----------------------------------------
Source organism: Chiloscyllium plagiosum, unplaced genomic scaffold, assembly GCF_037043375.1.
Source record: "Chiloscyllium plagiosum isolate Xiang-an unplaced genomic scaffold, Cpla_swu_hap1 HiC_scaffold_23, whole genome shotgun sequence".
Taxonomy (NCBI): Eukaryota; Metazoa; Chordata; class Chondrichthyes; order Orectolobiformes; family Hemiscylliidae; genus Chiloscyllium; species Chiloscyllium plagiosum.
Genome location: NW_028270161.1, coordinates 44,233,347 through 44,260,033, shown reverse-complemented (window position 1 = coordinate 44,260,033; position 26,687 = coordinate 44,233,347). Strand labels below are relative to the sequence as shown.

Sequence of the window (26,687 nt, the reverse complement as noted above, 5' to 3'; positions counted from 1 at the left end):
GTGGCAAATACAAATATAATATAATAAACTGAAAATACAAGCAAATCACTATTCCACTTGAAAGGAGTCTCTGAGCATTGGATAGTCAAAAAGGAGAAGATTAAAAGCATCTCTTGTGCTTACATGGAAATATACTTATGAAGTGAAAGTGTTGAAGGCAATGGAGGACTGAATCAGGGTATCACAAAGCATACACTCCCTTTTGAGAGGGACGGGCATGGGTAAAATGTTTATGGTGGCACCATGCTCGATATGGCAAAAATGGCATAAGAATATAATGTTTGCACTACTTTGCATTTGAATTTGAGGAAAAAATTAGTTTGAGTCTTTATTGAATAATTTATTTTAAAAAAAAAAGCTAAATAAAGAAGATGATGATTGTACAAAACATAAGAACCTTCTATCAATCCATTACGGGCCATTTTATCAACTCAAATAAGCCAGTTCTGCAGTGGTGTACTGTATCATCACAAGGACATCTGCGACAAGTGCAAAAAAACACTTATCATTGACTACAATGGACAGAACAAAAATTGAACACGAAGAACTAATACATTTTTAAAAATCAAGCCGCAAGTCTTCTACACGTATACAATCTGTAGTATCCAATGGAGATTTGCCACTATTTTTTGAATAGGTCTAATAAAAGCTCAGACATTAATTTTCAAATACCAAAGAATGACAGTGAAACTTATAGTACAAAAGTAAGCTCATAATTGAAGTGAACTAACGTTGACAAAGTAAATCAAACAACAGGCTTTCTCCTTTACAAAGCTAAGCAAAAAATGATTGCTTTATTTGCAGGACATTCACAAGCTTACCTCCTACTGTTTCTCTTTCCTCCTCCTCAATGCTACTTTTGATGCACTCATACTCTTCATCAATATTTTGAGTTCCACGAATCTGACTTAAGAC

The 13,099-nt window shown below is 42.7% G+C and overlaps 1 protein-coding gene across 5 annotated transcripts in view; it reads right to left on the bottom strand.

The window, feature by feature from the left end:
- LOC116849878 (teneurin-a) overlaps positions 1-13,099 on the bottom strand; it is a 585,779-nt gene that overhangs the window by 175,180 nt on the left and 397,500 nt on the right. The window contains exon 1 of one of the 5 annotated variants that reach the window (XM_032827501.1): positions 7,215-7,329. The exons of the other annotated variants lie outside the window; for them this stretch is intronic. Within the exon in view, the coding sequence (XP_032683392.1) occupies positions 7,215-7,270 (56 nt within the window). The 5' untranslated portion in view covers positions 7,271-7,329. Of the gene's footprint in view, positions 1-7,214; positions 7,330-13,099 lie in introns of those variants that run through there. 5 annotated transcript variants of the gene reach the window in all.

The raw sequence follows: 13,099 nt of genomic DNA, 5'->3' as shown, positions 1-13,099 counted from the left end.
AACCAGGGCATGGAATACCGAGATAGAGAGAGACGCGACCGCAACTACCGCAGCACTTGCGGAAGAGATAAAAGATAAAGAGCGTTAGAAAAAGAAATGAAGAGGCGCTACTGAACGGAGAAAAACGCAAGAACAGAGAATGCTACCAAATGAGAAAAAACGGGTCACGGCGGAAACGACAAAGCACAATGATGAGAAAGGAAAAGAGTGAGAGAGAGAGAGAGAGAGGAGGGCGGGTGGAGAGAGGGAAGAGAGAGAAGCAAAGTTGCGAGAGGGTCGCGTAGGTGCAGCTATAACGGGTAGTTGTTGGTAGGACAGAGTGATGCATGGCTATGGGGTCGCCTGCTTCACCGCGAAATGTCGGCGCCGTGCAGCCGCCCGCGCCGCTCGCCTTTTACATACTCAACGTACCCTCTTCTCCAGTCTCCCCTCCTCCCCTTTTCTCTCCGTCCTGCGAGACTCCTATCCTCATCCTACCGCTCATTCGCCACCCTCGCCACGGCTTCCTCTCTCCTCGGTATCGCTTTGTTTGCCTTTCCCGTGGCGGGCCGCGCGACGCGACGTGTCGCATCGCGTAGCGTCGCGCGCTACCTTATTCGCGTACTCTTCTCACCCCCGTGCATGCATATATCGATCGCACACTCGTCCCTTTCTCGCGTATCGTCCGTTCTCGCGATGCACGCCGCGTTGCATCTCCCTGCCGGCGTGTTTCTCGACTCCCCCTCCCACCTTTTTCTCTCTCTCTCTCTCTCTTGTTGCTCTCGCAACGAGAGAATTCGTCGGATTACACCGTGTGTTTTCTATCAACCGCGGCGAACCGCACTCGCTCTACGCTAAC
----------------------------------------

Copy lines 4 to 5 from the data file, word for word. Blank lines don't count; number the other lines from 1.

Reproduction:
Genome location: NW_028270161.1, coordinates 44,233,347 through 44,260,033, shown reverse-complemented (window position 1 = coordinate 44,260,033; position 26,687 = coordinate 44,233,347). Strand labels below are relative to the sequence as shown.

Sequence of the window (26,687 nt, the reverse complement as noted above, 5' to 3'; positions counted from 1 at the left end):